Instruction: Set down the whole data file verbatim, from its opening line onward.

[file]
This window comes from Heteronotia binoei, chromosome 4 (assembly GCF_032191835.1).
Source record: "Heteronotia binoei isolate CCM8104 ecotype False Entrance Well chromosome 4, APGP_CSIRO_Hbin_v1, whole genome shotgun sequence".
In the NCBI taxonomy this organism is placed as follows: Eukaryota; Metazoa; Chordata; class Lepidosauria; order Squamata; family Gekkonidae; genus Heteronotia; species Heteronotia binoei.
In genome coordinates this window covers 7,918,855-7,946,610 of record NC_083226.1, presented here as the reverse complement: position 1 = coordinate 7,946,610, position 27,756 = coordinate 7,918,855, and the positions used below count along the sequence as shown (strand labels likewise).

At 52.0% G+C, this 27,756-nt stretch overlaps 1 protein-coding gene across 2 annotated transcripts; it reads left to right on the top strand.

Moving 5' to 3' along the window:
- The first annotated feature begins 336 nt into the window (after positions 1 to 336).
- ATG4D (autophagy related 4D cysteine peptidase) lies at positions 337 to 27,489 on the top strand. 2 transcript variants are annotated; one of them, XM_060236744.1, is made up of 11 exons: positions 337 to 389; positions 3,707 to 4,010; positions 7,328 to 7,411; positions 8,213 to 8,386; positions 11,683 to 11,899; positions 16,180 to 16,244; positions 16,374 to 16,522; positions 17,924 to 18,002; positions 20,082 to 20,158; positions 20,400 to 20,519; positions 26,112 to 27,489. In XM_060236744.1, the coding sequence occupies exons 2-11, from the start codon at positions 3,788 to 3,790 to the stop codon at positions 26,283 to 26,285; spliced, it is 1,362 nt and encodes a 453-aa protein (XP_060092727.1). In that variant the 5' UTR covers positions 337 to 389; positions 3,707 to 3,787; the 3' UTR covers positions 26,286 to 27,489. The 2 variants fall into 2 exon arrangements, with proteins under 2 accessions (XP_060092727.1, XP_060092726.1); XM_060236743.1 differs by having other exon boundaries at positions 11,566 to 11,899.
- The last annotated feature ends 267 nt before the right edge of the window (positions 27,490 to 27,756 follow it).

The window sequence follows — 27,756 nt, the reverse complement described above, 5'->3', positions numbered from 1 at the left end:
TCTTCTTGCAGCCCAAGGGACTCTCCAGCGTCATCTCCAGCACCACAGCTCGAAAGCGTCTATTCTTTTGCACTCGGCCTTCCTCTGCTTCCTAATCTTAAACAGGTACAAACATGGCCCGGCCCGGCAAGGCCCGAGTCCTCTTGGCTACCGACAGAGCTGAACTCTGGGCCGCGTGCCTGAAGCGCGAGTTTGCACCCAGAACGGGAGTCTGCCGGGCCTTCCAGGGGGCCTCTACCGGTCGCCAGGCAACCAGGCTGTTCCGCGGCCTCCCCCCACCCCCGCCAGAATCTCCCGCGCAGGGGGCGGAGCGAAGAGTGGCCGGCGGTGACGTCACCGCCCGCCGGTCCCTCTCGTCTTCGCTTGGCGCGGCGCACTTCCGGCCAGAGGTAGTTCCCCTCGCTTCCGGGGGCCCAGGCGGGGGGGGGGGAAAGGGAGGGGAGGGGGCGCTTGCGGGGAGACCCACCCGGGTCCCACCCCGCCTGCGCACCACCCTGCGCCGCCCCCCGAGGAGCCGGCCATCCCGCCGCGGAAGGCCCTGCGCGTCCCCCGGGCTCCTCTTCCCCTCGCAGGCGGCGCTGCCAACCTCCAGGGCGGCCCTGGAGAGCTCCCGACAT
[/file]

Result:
This window comes from Heteronotia binoei, chromosome 4 (assembly GCF_032191835.1).
Source record: "Heteronotia binoei isolate CCM8104 ecotype False Entrance Well chromosome 4, APGP_CSIRO_Hbin_v1, whole genome shotgun sequence".
In the NCBI taxonomy this organism is placed as follows: Eukaryota; Metazoa; Chordata; class Lepidosauria; order Squamata; family Gekkonidae; genus Heteronotia; species Heteronotia binoei.
In genome coordinates this window covers 7,918,855-7,946,610 of record NC_083226.1, presented here as the reverse complement: position 1 = coordinate 7,946,610, position 27,756 = coordinate 7,918,855, and the positions used below count along the sequence as shown (strand labels likewise).

At 52.0% G+C, this 27,756-nt stretch overlaps 1 protein-coding gene across 2 annotated transcripts; it reads left to right on the top strand.

Moving 5' to 3' along the window:
- The first annotated feature begins 336 nt into the window (after positions 1 to 336).
- ATG4D (autophagy related 4D cysteine peptidase) lies at positions 337 to 27,489 on the top strand. 2 transcript variants are annotated; one of them, XM_060236744.1, is made up of 11 exons: positions 337 to 389; positions 3,707 to 4,010; positions 7,328 to 7,411; positions 8,213 to 8,386; positions 11,683 to 11,899; positions 16,180 to 16,244; positions 16,374 to 16,522; positions 17,924 to 18,002; positions 20,082 to 20,158; positions 20,400 to 20,519; positions 26,112 to 27,489. In XM_060236744.1, the coding sequence occupies exons 2-11, from the start codon at positions 3,788 to 3,790 to the stop codon at positions 26,283 to 26,285; spliced, it is 1,362 nt and encodes a 453-aa protein (XP_060092727.1). In that variant the 5' UTR covers positions 337 to 389; positions 3,707 to 3,787; the 3' UTR covers positions 26,286 to 27,489. The 2 variants fall into 2 exon arrangements, with proteins under 2 accessions (XP_060092727.1, XP_060092726.1); XM_060236743.1 differs by having other exon boundaries at positions 11,566 to 11,899.
- The last annotated feature ends 267 nt before the right edge of the window (positions 27,490 to 27,756 follow it).

The window sequence follows — 27,756 nt, the reverse complement described above, 5'->3', positions numbered from 1 at the left end:
TCTTCTTGCAGCCCAAGGGACTCTCCAGCGTCATCTCCAGCACCACAGCTCGAAAGCGTCTATTCTTTTGCACTCGGCCTTCCTCTGCTTCCTAATCTTAAACAGGTACAAACATGGCCCGGCCCGGCAAGGCCCGAGTCCTCTTGGCTACCGACAGAGCTGAACTCTGGGCCGCGTGCCTGAAGCGCGAGTTTGCACCCAGAACGGGAGTCTGCCGGGCCTTCCAGGGGGCCTCTACCGGTCGCCAGGCAACCAGGCTGTTCCGCGGCCTCCCCCCACCCCCGCCAGAATCTCCCGCGCAGGGGGCGGAGCGAAGAGTGGCCGGCGGTGACGTCACCGCCCGCCGGTCCCTCTCGTCTTCGCTTGGCGCGGCGCACTTCCGGCCAGAGGTAGTTCCCCTCGCTTCCGGGGGCCCAGGCGGGGGGGGGGGAAAGGGAGGGGAGGGGGCGCTTGCGGGGAGACCCACCCGGGTCCCACCCCGCCTGCGCACCACCCTGCGCCGCCCCCCGAGGAGCCGGCCATCCCGCCGCGGAAGGCCCTGCGCGTCCCCCGGGCTCCTCTTCCCCTCGCAGGCGGCGCTGCCAACCTCCAGGGCGGCCCTGGAGAGCTCCCGACAT